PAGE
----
Sperm transport in the female reproductive tract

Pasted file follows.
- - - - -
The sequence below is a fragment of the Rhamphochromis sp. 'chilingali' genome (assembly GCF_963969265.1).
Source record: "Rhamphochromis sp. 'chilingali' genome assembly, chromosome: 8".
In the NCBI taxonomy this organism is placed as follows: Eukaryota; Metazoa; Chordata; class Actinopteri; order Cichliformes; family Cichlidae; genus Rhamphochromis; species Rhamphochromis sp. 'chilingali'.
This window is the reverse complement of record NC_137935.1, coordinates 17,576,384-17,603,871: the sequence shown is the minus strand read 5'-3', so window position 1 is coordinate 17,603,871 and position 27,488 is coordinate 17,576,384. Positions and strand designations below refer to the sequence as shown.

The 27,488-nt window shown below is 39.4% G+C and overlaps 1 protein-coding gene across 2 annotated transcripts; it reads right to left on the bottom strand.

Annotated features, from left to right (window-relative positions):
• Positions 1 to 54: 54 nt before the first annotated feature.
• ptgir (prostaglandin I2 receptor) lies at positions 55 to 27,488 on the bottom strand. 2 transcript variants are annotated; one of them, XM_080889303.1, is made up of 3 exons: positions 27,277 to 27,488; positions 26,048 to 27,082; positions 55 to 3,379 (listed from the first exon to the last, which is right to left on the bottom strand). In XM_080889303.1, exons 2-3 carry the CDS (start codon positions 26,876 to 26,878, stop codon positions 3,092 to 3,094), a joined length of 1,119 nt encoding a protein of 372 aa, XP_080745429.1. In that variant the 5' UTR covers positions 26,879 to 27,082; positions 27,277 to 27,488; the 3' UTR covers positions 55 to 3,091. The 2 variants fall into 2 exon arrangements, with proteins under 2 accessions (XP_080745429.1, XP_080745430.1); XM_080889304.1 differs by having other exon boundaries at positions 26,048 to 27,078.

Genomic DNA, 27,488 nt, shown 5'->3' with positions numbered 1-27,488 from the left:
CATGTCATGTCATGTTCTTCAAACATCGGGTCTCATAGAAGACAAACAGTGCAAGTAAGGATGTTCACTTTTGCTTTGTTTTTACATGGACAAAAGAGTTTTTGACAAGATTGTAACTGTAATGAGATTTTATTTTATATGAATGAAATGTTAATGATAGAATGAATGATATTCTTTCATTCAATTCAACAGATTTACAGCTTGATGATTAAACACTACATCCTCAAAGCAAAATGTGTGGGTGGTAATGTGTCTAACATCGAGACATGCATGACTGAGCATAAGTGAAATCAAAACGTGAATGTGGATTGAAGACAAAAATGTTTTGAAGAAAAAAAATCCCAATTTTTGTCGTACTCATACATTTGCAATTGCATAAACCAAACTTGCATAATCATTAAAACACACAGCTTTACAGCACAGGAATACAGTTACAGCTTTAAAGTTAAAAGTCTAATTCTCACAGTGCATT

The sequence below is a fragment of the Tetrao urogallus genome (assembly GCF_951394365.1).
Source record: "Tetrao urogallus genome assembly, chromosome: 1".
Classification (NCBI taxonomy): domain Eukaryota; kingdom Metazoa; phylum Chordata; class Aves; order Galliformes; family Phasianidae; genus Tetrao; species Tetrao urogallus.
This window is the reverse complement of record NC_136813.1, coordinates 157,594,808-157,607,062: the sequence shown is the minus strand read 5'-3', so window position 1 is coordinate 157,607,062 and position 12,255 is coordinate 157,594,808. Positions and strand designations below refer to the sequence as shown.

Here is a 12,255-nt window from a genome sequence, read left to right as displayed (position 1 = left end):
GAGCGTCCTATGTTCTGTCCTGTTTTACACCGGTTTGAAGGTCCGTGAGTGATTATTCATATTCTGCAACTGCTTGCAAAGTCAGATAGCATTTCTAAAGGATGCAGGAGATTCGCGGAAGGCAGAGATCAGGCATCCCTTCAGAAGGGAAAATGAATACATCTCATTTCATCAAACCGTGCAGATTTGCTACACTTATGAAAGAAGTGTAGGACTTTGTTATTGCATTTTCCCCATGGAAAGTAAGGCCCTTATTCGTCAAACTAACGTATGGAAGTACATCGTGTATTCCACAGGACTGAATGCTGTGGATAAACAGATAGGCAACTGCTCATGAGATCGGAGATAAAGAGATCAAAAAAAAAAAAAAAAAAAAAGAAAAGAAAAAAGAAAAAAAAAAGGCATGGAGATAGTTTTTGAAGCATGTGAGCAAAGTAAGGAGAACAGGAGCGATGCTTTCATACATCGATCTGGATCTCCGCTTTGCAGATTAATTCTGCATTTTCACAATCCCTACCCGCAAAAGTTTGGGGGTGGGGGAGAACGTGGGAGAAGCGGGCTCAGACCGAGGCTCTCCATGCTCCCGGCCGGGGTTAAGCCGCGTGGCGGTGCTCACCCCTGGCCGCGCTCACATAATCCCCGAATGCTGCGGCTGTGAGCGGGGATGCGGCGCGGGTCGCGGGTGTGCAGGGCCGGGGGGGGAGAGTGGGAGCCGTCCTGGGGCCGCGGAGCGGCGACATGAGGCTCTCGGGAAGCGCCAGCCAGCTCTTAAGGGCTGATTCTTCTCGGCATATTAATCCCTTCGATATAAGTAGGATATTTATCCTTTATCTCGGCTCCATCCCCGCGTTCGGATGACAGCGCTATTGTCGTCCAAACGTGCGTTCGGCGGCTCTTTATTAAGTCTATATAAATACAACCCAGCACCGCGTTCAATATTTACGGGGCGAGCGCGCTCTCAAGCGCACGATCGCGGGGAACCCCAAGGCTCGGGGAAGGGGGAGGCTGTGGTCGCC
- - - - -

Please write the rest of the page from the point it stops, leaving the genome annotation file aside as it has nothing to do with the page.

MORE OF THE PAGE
At coitus, human sperm are deposited into the anterior vagina, where, to avoid vaginal acid and immune responses, they quickly contact cervical mucus and enter the cervix. Cervical mucus filters out sperm with poor morphology and motility and as such only a minority of ejaculated sperm actually enter the cervix. In the uterus, muscular contractions may enhance passage of sperm through the uterine cavity. A few thousand sperm swim through the uterotubal junctions to reach the Fallopian tubes (uterine tubes, oviducts) where sperm are stored in a reservoir, or at least maintained in a fertile state, by interacting with endosalpingeal (oviductal) epithelium.